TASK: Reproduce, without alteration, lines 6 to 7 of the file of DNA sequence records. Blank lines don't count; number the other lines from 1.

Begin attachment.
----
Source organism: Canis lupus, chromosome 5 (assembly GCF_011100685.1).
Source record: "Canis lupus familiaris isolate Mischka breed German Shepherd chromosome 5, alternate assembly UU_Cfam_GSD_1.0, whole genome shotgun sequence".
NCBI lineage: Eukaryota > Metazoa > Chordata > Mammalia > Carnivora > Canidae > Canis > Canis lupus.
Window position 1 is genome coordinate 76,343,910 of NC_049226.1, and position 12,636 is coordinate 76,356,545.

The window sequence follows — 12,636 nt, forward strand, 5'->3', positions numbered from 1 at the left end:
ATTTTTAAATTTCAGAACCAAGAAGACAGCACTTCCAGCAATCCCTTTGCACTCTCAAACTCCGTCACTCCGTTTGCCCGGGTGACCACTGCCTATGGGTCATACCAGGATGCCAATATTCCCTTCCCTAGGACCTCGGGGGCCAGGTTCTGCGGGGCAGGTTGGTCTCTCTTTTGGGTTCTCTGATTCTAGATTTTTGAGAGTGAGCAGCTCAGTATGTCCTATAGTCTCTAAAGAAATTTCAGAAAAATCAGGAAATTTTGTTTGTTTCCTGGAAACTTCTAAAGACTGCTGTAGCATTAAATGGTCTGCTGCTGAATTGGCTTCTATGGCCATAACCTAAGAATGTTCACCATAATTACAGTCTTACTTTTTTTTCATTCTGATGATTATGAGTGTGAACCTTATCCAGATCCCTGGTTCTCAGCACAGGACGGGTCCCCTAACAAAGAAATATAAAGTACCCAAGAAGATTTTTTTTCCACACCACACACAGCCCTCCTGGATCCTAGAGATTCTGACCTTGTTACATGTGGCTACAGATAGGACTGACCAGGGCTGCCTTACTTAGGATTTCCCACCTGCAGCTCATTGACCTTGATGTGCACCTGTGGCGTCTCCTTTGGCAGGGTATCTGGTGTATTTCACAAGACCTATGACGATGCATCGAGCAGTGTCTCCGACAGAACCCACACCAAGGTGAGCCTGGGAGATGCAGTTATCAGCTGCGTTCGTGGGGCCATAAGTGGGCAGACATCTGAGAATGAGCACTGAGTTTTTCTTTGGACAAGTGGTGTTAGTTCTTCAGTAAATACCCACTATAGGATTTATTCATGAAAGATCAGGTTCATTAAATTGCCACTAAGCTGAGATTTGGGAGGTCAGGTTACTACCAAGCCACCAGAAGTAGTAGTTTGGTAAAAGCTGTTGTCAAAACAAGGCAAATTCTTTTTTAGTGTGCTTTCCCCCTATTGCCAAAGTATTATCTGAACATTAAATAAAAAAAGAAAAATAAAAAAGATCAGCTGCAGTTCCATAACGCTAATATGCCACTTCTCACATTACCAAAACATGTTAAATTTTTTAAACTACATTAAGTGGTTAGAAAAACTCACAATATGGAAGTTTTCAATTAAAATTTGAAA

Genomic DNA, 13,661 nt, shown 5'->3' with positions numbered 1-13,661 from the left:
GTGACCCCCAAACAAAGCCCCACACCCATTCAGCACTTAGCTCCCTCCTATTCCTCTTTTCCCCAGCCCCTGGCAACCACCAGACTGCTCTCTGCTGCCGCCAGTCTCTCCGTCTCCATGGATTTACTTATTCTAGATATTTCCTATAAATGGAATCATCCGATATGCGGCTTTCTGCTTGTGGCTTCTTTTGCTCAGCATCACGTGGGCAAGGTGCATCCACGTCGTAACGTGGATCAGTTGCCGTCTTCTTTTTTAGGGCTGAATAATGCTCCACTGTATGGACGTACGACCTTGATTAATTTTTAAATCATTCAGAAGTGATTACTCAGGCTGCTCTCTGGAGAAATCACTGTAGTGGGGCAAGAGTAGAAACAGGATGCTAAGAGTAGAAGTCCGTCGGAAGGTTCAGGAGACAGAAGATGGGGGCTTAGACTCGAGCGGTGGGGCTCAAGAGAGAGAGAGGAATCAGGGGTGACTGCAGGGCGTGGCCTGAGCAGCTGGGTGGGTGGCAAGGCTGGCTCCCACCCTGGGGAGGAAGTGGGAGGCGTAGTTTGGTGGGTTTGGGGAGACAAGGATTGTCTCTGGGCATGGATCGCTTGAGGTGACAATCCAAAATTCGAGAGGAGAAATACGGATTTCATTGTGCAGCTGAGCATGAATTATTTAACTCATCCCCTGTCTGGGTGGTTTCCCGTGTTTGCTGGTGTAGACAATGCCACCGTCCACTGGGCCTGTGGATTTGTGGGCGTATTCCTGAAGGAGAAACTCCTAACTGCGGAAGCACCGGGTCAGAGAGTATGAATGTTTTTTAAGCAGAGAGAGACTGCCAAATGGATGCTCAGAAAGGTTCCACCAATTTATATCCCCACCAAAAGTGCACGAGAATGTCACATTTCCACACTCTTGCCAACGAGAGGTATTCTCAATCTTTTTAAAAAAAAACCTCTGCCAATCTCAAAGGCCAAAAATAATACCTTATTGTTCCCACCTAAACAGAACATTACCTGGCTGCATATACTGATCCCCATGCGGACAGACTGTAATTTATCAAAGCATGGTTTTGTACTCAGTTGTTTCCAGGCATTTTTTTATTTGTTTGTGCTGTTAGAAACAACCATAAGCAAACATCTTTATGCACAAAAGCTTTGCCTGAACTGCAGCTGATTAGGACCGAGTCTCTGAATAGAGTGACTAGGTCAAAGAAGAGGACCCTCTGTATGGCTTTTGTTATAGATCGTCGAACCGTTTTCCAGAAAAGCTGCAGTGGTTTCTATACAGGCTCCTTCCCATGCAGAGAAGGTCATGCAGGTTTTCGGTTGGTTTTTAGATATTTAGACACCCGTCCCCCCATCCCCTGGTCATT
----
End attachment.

ATTTTTAAATTTCAGAACCAAGAAGACAGCACTTCCAGCAATCCCTTTGCACTCTCAAACTCCGTCACTCCGTTTGCCCGGGTGACCACTGCCTATGGGTCATACCAGGATGCCAATATTCCCTTCCCTAGGACCTCGGGGGCCAGGTTCTGCGGGGCAGGTTGGTCTCTCTTTTGGGTTCTCTGATTCTAGATTTTTGAGAGTGAGCAGCTCAGTATGTCCTATAGTCTCTAAAGAAATTTCAGAAAAATCAGGAAATTTTGTTTGTTTCCTGGAAACTTCTAAAGACTGCTGTAGCATTAAATGGTCTGCTGCTGAATTGGCTTCTATGGCCATAACCTAAGAATGTTCACCATAATTACAGTCTTACTTTTTTTTCATTCTGATGATTATGAGTGTGAACCTTATCCAGATCCCTGGTTCTCAGCACAGGACGGGTCCCCTAACAAAGAAATATAAAGTACCCAAGAAGATTTTTTTTCCACACCACACACAGCCCTCCTGGATCCTAGAGATTCTGACCTTGTTACATGTGGCTACAGATAGGACTGACCAGGGCTGCCTTACTTAGGATTTCCCACCTGCAGCTCATTGACCTTGATGTGCACCTGTGGCGTCTCCTTTGGCAGGGTATCTGGTGTATTTCACAAGACCTATGACGATGCATCGAGCAGTGTCTCCGACAGAACCCACACCAAGGTGAGCCTGGGAGATGCAGTTATCAGCTGCGTTCGTGGGGCCATAAGTGGGCAGACATCTGAGAATGAGCACTGAGTTTTTCTTTGGACAAGTGGTGTTAGTTCTTCAGTAAATACCCACTATAGGATTTATTCATGAAAGATCAGGTTCATTAAATTGCCACTAAGCTGAGATTTGGGAGGTCAGGTTACTACCAAGCCACCAGAAGTAGTAGTTTGGTAAAAGCTGTTGTCAAAACAAGGCAAATTCTTTTTTAGTGTGCTTTCCCCCTATTGCCAAAGTATTATCTGAACATTAAATAAAAAAAGAAAAATAAAAAAGATCAGCTGCAGTTCCATAACGCTAATATGCCACTTCTCACATTACCAAAACATGTTAAATTTTTTAAACTACATTAAGTGGTTAGAAAAACTCACAATATGGAAGTTTTCAATTAAAATTTGAAA

Genomic DNA, 13,661 nt, shown 5'->3' with positions numbered 1-13,661 from the left: